Sample of table excerpted from pages 117 and 118 of the Brunswick County, NC Soil Survey which lists the full 36 soil types and their corrosive levels.
Another county is the inland county of Bladen where 55 of 61 soil and waste features identified by the County SCS Soil Survey are cited as being highly corrosive to either uncoated steel or concrete. The NC-DOT specs listed above also note that uncoated aluminum alloy pipes are not to be used in either county as well.
|Flooding||High Water Table||Risk of Corrosion|
|Map symbol & soil name||Hydrologic group||Frequency||Duration||Months||Depth (ft)||Kind||Months||Uncoated Steel||Concrete|
|Na – Nahunte||C||None||–||–||1.0-2.5||Apparent||Dec – May||High||High|
|NoA, NoB – Norfolk||B||None||–||–||4.0-6.0||Apparent||Jan – Mar||Moderate||High|
|NuB – Norfolk Urban land||B||None||–||–||4.0-6.0||Apparent||Jan – Mar||Moderate||High|
|Oc – Ocilla||C||None||–||–||1.0-2.5||Apparent||Dec – Apr||High||Moderate|
Sample of table excerpted from pages 174 to 177 of the Bladen County, NC Soil Survey which lists the full 61 soil types and their corrosive levels.
The imperviousness of bituminous coated pipes to corrosion, however, is always suspect on every construction job. This is because normal construction handling often bends or dents pipes, cracking their protective coating. In addition, sunlight frequently dries out the protective tar-like coating if stored, and not installed soon after manufacture. Temperatures in excess of 85ºF that are nearly a daily occurrence in the Southeastern USA from May to September, also melt the coating which causes it to run, and thin out in spots. This allows the gritty abrasiveness of sediment that usually flows through these unpredictable pH EXTREME prone soils to more easily strip the remaining thin bituminous protective layer allowing corrosion to begin.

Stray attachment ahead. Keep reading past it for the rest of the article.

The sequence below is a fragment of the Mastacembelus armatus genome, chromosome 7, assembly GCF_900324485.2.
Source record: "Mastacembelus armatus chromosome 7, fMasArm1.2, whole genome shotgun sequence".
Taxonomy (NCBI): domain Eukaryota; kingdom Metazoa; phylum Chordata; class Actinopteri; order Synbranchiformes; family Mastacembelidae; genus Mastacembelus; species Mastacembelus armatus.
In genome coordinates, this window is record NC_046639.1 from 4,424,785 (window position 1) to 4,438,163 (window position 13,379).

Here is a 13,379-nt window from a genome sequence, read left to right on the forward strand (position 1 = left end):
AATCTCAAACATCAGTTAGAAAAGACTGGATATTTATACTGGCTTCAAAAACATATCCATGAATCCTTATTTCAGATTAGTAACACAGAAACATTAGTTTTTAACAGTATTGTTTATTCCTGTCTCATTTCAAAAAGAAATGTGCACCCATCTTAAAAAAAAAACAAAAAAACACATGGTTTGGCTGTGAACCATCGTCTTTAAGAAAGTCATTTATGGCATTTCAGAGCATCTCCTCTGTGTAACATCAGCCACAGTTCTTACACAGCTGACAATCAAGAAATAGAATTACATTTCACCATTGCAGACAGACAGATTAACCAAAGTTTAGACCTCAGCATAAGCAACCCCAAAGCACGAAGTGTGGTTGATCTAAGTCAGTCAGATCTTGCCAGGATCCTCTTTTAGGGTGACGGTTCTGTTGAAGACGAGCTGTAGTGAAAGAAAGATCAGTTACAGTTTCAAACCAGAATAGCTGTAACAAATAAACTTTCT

“The fear of corrosion brought on by such normal, routine construction events often causes project managers to forego stocking bituminous coated pipe on the site in reserve for installation. Managers opt instead for delivery on the day of installation to cut down on extra handling events to prevent pipe damage that may lead to corrosion later”, says Eugene Carter, a local pipe distributor from Shallote, NC. Following this construction organizational practice, the project manager knows he is opening himself up to the possibility of unexpected rain delays and equipment breakdowns, which often accompany the daily scenario of these pipes being installed; too many unpredictable components to organize and schedule results in lost time with more construction loan interest.
HDPE corrugated plastic pipes, while more expensive in some sizes than pipes manufactured from competing materials, not only allow a construction manager to have more choice in timing his pipe installation to suit each particular job, but also offer a cheaper “installed-in-place” pipe due to installation labor savings. “This is particularly true in the larger sizes where more labor is needed to man handle the installation,” adds Carter.
It would seem that the recent advent of ASTM F405 / AASHTO M252 and 294 chemically inert, corrosive free HDPE (High Density Polyethylene) corrugated pipes with tough abrasion resistance in diameters of 12″ and larger, as described by Dr. L.H. Gabriel, P.E. of California State University in his study of ABRASION RESISTANCE for the CPPA, will offer a much need option to bituminous coated pipes for construction managers installing culvert stormwater control systems in corrosive soils.
Houston Crumpler, Jr. is Secretary-Treasurer of Crumpler Plastic Pipe Inc., Roseboro, NC and a member of CPPA research committee.